- Plan your Death, Literally
To be viewed or not to be? To be cremated or buried? Funeral home or New Orleans style parade? Some people are particular about their own memorial services while others may not care. If you’re the latter, here are some reasons why you should.
Funerals are expensive, and they’re not getting any cheaper. Planning ahead, looking into prices for example, can allow you to set aside money (maybe set up at pay-on-death account) to help take away some of the now common financial struggles of funeral expenses. If there is no documentation of your wishes, family members must decide. This becomes of particular issue with cremation. In many states, unless the deceased pre-signed legal authorization for the service, all children must agree and sign legal documentation or it can not happen. But with all this said, be wary of pre-paid funeral scams; they can actually become the most costly option.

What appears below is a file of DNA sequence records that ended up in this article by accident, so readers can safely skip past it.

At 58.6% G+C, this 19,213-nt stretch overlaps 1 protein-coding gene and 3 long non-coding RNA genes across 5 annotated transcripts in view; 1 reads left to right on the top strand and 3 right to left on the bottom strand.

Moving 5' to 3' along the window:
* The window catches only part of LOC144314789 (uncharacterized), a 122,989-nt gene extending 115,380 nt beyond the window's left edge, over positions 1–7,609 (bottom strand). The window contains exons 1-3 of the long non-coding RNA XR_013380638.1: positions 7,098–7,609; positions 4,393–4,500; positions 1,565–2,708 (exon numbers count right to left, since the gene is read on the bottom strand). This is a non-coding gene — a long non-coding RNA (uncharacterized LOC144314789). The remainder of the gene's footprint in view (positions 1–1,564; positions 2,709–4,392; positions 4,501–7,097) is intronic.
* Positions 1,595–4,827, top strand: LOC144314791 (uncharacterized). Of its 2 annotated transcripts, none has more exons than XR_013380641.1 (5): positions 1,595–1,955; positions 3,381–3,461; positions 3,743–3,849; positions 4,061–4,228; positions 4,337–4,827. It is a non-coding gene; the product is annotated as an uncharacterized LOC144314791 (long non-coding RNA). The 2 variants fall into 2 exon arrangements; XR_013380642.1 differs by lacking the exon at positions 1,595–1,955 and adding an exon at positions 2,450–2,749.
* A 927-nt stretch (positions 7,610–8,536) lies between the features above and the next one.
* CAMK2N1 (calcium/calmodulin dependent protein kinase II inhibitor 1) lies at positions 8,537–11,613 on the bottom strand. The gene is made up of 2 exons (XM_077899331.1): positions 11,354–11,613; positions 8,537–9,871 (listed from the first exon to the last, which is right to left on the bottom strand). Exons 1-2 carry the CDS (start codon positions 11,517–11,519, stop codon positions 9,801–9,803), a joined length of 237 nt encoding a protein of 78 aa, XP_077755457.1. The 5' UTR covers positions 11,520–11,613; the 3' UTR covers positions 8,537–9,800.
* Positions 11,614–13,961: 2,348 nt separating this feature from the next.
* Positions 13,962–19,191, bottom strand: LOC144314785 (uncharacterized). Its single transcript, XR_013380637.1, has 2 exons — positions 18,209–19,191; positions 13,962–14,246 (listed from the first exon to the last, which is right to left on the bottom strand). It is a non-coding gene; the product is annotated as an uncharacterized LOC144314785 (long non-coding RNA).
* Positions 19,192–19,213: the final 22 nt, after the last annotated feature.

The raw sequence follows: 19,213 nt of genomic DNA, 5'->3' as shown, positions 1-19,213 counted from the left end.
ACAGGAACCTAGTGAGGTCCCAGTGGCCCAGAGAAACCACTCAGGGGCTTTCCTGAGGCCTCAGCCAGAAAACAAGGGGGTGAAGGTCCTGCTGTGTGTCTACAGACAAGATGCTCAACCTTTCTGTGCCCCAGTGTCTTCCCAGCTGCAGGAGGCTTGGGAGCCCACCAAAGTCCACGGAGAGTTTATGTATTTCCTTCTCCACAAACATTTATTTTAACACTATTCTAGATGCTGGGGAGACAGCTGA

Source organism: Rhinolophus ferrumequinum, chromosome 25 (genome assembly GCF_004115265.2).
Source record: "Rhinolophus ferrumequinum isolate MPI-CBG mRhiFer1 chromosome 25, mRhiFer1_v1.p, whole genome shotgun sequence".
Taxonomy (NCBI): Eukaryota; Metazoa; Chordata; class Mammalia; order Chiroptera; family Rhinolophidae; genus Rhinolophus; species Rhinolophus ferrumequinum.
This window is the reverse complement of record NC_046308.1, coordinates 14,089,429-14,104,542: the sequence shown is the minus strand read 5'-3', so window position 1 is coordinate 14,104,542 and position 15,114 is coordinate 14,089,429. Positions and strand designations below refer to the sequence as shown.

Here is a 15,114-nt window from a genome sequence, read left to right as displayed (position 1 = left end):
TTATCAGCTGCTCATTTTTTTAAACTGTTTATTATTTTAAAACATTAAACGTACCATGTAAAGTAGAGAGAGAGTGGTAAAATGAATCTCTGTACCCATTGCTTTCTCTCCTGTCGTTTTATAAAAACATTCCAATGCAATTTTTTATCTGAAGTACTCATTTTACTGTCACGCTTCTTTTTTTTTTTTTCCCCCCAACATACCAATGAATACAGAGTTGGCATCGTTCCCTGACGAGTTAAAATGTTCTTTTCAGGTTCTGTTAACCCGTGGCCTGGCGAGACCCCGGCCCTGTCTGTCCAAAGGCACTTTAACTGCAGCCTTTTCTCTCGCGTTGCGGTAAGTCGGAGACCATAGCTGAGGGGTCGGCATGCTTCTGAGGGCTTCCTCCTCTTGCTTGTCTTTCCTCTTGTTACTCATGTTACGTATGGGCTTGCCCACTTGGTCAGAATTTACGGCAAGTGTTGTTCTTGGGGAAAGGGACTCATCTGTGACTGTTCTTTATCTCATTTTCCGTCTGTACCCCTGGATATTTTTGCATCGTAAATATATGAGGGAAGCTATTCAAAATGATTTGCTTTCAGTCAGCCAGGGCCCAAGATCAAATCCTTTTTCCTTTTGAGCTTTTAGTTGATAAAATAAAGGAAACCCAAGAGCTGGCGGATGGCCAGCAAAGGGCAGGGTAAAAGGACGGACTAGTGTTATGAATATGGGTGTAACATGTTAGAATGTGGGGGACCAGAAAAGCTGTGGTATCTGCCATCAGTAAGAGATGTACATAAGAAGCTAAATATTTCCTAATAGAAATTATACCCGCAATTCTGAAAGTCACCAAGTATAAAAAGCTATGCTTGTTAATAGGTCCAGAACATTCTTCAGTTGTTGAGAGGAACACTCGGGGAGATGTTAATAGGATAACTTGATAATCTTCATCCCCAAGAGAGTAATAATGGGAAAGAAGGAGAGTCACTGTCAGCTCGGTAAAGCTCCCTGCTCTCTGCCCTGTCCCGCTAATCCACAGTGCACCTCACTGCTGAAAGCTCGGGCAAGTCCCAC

The easiest way to avoid probate, simply put, is to be prepared through estate planning. If you want to know more about Alabama real estate attorney Deepti Asthana, check out her attorney spotlight.